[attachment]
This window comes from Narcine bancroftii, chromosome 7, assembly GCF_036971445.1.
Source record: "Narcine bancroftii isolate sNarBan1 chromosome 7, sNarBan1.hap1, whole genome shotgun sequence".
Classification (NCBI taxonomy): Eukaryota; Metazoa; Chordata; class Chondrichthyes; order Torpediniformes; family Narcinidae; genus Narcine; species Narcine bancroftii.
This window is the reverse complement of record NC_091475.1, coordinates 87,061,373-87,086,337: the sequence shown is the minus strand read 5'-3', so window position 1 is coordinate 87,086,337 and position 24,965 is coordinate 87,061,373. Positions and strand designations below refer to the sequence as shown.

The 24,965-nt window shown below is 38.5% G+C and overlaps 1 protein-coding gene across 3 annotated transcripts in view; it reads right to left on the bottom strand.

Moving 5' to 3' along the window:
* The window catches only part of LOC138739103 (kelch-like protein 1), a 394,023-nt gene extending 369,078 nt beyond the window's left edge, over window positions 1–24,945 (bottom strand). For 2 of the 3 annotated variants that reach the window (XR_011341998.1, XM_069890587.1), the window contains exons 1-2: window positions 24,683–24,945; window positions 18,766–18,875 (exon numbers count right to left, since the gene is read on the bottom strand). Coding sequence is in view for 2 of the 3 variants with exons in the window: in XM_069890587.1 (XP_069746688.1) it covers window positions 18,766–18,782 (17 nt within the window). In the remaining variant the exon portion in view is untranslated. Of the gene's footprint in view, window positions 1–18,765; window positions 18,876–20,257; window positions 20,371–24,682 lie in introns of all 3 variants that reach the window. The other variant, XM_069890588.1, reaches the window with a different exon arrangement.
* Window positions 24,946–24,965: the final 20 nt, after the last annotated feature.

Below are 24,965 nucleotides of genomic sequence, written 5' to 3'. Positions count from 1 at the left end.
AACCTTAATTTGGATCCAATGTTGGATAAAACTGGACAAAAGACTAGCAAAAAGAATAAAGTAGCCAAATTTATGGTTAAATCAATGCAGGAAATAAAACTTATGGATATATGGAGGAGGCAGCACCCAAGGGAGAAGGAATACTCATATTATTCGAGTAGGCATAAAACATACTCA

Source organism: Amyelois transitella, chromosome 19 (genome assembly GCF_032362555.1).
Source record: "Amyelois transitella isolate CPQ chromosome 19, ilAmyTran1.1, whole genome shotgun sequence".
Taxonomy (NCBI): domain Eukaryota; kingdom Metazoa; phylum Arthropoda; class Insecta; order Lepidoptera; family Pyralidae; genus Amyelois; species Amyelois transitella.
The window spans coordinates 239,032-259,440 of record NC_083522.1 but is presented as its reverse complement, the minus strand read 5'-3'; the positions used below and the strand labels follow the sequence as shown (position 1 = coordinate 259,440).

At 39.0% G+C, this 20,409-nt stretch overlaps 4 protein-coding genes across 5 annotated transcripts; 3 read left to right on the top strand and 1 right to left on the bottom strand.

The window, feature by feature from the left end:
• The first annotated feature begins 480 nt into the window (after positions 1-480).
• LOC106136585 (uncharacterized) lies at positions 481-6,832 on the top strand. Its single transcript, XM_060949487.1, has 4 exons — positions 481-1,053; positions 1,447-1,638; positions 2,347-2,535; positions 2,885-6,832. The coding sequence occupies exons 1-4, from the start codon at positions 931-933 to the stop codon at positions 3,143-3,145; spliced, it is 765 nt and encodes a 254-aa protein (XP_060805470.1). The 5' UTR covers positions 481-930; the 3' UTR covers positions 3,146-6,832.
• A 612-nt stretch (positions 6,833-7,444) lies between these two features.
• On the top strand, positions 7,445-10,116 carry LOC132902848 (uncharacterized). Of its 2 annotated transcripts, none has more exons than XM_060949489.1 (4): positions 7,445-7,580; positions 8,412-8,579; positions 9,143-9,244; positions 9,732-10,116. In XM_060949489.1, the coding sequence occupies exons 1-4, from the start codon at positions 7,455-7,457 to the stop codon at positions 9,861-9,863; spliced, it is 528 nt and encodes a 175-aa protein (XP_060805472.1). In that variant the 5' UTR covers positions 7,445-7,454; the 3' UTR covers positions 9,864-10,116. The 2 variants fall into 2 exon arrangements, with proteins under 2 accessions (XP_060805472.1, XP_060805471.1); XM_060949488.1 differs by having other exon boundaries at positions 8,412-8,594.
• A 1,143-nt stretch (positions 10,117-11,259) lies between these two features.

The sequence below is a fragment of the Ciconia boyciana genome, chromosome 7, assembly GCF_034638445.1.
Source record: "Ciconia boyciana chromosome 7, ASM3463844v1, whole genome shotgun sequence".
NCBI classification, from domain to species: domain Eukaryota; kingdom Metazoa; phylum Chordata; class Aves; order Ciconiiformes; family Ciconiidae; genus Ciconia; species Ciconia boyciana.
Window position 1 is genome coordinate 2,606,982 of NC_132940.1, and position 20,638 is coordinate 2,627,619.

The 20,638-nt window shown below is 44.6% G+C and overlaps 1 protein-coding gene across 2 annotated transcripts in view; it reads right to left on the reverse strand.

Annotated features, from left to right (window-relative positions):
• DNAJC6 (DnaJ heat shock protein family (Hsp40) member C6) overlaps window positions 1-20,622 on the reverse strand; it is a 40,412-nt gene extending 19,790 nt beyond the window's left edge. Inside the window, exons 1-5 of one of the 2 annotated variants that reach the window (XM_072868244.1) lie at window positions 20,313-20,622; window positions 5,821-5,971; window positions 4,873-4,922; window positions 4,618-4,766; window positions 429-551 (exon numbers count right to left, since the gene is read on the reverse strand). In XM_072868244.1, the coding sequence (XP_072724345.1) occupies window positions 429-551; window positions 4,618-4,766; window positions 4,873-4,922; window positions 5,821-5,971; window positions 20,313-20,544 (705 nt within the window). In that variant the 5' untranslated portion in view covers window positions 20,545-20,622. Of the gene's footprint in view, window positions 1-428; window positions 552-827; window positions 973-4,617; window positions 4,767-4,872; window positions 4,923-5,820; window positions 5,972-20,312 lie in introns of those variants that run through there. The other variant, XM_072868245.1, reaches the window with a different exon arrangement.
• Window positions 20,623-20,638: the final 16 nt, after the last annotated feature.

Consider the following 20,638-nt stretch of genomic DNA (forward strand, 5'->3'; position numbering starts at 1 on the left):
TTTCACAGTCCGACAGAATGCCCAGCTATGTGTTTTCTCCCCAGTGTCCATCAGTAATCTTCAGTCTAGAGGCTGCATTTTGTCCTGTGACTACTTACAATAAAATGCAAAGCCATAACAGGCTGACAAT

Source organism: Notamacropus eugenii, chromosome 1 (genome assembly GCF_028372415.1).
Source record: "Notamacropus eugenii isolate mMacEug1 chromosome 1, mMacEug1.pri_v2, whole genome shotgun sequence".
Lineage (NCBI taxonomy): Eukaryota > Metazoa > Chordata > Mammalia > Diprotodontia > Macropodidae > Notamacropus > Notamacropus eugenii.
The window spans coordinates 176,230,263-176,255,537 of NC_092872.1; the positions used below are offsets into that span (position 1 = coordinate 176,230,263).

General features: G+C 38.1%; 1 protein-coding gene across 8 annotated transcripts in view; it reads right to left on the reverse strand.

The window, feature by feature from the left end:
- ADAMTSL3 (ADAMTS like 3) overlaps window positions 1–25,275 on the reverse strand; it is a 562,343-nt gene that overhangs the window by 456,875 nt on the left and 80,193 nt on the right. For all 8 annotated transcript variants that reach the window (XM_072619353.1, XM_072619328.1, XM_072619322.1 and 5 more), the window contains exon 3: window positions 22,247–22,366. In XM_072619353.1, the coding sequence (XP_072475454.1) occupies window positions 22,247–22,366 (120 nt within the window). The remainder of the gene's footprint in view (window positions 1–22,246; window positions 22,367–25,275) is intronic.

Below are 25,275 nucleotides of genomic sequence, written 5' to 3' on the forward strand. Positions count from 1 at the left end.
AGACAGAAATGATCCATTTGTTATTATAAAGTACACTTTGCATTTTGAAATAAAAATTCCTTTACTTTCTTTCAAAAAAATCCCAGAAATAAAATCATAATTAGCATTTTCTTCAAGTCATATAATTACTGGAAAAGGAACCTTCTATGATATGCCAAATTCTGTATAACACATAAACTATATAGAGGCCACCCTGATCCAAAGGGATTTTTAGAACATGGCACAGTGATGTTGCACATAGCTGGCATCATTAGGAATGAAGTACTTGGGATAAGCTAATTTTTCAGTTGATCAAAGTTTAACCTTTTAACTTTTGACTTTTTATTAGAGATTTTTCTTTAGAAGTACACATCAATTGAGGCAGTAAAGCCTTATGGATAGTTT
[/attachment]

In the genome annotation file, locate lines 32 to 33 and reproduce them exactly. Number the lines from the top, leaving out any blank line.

Source organism: Notamacropus eugenii, chromosome 1 (genome assembly GCF_028372415.1).
Source record: "Notamacropus eugenii isolate mMacEug1 chromosome 1, mMacEug1.pri_v2, whole genome shotgun sequence".